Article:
Lawyers for the Sierra Club and LG&E on Thursday argued for two hours over the meaning the word “occasional” in a federal court hearing stemming from a pollution lawsuit filed last year involving the Mill Creek power plant. [C-J/AKN]

Sen. Charles Grassley is demanding the American Red Cross explain how it spent nearly half a billion dollars raised after the 2010 Haiti earthquake. [ProPublica]

Fourteen schools will now offer free breakfast and lunch to the entire student population during the upcoming school year. The total includes all but four schools (Madison Central and Madison Southern high schools, B. Michael Caudill Middle and White Hall Elementary), which is a broad difference from last year. Only five schools previously offered the free lunch plan. [Richmond Register]

U.S. Democratic presidential candidate Hillary Clinton will meet privately this month with leaders of the nation’s largest labor federation as she seeks to prevent a revolt by union members infuriated by her cautious stance on a looming trade deal, labor sources told Reuters. [Reuters]

Health officials, confronted with a shocking increase in heroin abuse, are developing a clearer picture of who is becoming addicted to this drug and why. The results may surprise you. [WFPL]

As the world enters into a sixth great extinction, scientists are racing against the clock to save genetic evidence from plants around the world. [BBC]

Kentucky has added two towns in the southern part of the state to those designated as “Trail Towns.” [WKYT & Press Releases]

The Obama administration faces an uphill battle when it seeks to convince a panel of federal judges to let the president’s executive actions on immigration take effect. [The Hill]

Um… Officials say a West Virginia man had been keeping two deer in captivity at his home for at least a year. [Ashland Independent]

Jeb Bush’s unprecedented $114 million haul makes it official: Big money rules American presidential politics. [Politico]

Has Lexington turned into the new Louisville with all the robberies and shootings? [H-L]

The U.S. Office of Personnel Management said on Thursday that hackers had stolen sensitive information – including Social Security numbers – of about 21.5 million people who have undergone background checks for security clearances since 2000. [HuffPo]

Gay Panic Reaches Great New Height

Watching these gay-panicked folks scramble to come up with ways to discriminate is tons of fun. [H-L]

Washington state raked in more than $70 million in taxes during its first year of legal and regulated marijuana sales. [HuffPo]

Despite hugely important state legislative elections in his home state, Rand Paul’s political action committee made more donations of more money in New Hampshire in 2014 than in Kentucky. [C-J/AKN]

Universal child care is becoming a central pillar of the liberal agenda — one that, if it is ever realized, could take its place alongside some of the great progressive reforms of the 20th Century, and possibly the Affordable Care Act, as a defining achievement of the Democratic Party. [WaPo]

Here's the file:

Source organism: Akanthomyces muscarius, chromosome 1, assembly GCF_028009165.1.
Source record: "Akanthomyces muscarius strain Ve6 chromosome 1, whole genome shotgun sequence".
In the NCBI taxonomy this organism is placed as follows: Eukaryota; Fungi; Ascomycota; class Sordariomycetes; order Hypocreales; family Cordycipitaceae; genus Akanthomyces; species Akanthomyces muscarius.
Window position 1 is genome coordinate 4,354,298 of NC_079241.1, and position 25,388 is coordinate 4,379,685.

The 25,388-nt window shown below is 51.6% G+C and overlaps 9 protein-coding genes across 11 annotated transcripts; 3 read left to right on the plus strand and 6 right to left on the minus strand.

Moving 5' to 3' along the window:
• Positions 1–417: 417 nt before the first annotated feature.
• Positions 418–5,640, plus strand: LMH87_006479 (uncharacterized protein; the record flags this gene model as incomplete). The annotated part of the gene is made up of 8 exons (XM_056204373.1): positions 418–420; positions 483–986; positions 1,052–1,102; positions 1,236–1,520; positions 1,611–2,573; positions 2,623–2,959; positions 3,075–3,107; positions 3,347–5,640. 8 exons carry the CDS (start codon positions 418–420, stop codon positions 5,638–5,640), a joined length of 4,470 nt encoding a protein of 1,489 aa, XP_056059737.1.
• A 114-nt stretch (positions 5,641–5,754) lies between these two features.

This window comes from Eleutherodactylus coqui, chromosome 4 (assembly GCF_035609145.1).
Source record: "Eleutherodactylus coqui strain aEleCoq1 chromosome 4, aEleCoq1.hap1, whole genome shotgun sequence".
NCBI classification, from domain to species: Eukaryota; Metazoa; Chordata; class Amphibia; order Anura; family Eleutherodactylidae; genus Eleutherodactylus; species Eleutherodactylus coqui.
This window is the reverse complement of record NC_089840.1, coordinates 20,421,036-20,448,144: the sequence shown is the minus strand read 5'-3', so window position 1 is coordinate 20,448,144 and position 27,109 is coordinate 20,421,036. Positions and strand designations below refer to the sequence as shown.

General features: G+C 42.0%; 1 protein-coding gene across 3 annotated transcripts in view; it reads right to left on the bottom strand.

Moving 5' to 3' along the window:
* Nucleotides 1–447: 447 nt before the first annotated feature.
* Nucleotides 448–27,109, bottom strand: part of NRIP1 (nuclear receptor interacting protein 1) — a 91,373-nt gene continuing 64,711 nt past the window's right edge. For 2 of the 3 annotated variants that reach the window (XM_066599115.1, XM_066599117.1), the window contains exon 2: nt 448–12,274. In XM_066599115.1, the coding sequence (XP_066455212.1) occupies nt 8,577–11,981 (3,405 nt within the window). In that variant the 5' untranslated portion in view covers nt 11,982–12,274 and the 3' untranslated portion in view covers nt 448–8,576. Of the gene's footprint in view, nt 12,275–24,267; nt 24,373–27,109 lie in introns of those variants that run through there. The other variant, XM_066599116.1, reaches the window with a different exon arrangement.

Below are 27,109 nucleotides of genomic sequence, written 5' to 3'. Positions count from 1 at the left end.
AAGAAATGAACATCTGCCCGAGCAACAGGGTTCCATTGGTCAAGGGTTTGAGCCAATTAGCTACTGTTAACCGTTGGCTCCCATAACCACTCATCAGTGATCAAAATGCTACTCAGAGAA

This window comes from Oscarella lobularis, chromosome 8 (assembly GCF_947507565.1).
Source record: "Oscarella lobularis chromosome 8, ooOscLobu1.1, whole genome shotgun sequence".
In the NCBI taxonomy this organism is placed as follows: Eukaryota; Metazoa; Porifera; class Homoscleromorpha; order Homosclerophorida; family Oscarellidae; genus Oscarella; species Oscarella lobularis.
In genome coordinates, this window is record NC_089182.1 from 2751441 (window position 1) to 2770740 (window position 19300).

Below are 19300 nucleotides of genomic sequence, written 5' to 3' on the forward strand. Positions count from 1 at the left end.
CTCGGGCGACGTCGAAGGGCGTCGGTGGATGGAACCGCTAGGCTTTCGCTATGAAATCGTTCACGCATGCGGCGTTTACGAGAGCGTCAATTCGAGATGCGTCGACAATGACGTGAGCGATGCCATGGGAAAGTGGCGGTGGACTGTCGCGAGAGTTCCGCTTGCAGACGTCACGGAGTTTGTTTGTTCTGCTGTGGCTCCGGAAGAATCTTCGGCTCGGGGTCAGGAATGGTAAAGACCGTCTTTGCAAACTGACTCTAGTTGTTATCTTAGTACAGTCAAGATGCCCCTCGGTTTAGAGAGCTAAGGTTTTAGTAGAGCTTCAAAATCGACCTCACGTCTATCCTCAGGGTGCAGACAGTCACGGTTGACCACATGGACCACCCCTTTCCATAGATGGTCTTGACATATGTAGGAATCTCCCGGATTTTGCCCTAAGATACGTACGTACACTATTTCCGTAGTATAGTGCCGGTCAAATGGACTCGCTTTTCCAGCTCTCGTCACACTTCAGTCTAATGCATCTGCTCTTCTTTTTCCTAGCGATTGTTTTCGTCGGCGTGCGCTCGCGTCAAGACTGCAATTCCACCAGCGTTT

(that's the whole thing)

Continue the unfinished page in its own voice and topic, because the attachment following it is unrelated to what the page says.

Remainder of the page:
Members of the Ashland Rotary Club gave a warm welcome to the new CAReS director Monday as she gave an update on the organization and future events. [Ashland Independent]

More than 150,000 U.S. families are homeless each year. The number has been going down, in part because of a program known as rapid rehousing, which quickly moves families out of shelters and into homes. [NPR]

It seems that all eyes have been on Rowan County in the past week as County Clerk, Kim Davis defied the U.S. Supreme Court ruling that there is a constitutional right to same-sex marriage. [The Morehead News]

In the great trade debate last month, the air was filled with promises to help American workers keep pace with a changing world. Days after, the Senate Appropriations Committee approved new Republican cuts from funding for adult education and worker training — programs the GOP had embraced just a year ago. [Politico]

This Fall, 69 Lexington homeowners will see an increase in their property tax. The properties were on the final list generated by the vacant property review commission to help rid the city of eyesores. [WKYT]

With coal trains chugging past in the distance, Jack Perry watches as his wife, Margie, plants row upon row of Hungarian pepper seedlings in the community garden that residents of this West Virginia coal town call the “Garden of Eatin’.” [Reuters]

Three Louisville lawmakers wrote a letter to Jefferson County Public Schools superintendent Donna Hargens on Monday raising “grave concerns” over the hiring of the district’s former lawyer as a teacher at Central High School. [WDRB]

Donald Trump doubled down on his controversial comments about illegal immigration from Mexico on Monday, saying that “infectious disease is pouring across the border.” [The Hill]

Prediction: this won’t end well. The Kentucky Board of Education hopes to have by early August a short list of eight to 10 candidates for Kentucky’s next education commissioner, board chairman Roger Marcum said Monday. [H-L]

U.S. Democratic presidential candidate Hillary Clinton said Tuesday that Puerto Rico’s public entities should be able to use U.S. bankruptcy laws to restructure some $72 billion in debt. [HuffPo]